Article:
Perhaps you know someone who is a very “hands-on” kind of person. When asked to characterize that person, you might say that they prefer to do things, as opposed to just watching them, hearing about them, or reading about them.
That is really what being “hands-on” is. People like this like to jump right in and experience something, rather than just thinking about it or talking about it. Do you have a child like this? Are you like this?
In the homeschooling world, being hands-on can be a very good thing. There are many ways to incorporate your child’s love for hands-on activities into her homeschooling day. As a matter of fact, the children who enjoy hands-on projects often learn better this way, too. So, including more hands-on activities means more fun and increased learning, too.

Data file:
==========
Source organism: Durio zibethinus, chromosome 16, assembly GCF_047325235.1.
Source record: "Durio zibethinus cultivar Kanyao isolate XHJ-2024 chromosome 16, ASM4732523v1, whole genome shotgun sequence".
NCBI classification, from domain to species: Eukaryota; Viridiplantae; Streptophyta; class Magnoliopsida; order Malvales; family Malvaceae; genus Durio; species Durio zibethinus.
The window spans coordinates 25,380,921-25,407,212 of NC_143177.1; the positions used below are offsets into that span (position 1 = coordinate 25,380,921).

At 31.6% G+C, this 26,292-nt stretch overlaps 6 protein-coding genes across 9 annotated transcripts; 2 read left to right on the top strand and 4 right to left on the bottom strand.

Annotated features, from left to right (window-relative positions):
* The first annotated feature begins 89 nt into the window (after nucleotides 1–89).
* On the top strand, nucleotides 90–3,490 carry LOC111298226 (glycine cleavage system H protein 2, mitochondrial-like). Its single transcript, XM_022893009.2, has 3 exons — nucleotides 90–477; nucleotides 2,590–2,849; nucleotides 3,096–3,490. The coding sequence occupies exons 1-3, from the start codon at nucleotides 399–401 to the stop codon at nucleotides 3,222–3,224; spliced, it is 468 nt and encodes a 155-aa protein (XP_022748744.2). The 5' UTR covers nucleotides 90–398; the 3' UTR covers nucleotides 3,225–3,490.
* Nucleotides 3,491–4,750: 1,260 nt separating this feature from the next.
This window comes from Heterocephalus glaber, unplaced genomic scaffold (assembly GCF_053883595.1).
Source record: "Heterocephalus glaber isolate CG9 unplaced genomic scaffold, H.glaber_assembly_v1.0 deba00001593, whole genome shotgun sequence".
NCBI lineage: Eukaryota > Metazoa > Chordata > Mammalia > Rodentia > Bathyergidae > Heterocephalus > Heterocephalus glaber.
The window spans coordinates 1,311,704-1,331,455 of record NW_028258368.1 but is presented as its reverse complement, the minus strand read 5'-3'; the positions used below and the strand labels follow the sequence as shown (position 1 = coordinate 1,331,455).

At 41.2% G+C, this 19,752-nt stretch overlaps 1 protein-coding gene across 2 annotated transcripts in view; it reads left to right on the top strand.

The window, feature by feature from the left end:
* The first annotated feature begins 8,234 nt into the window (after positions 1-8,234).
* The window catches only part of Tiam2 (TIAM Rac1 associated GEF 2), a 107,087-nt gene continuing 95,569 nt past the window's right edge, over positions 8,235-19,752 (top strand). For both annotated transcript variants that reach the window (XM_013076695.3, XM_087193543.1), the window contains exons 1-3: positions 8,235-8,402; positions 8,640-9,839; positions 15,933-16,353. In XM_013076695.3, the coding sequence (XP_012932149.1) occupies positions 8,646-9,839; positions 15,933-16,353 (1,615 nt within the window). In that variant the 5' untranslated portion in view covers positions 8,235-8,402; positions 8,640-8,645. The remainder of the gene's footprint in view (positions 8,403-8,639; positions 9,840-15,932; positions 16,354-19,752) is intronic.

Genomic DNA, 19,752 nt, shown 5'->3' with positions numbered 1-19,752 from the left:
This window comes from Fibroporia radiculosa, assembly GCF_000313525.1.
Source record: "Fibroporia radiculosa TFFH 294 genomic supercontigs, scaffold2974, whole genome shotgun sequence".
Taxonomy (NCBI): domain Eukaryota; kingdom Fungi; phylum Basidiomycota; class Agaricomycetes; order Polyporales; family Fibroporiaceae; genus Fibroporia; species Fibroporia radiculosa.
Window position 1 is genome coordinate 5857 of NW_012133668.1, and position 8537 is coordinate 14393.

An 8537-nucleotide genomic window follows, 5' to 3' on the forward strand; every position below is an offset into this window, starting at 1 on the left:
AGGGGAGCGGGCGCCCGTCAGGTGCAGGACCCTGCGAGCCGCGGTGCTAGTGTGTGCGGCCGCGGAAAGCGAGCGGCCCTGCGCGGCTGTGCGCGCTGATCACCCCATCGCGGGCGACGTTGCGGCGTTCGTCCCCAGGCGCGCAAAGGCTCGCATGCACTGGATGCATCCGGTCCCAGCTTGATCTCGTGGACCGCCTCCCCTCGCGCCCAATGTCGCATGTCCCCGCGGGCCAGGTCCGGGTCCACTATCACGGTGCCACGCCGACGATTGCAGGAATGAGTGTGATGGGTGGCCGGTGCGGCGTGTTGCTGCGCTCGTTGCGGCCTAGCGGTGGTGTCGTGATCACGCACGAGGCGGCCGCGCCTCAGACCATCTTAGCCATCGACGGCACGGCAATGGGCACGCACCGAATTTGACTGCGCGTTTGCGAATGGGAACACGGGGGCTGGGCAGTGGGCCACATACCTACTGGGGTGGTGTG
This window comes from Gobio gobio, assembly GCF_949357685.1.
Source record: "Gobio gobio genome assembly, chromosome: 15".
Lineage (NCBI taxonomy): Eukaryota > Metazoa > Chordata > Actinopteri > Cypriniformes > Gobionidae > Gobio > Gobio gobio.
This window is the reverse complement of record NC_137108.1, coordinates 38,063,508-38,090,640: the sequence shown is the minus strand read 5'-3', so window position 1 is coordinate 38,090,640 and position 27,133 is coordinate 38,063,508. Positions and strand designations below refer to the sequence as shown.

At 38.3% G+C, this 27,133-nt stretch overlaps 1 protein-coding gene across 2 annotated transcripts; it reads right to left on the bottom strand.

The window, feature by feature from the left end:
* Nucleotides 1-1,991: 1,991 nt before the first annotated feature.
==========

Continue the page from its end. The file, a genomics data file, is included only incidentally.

What are some applications of hands-on learning at home? Probably the most obvious is conducting science labs. Using products, tools, and methods in a step-by-step way to discover something about science is about as hands-on as it gets! Other examples include using shapes and pieces for learning about math and creating art instead of just looking at pictures. Once you begin to think in terms of hands-on, you’ll find many other ways, too.
Try to recognize if you have a child in your homeschool who enjoys hands-on kinds of learning. If you aren’t particularly hands-on, this may initially be a little bit hard to spot. But once you recognize this learner, see what you can do to incorporate more hands-on activities into that child’s daily schooling.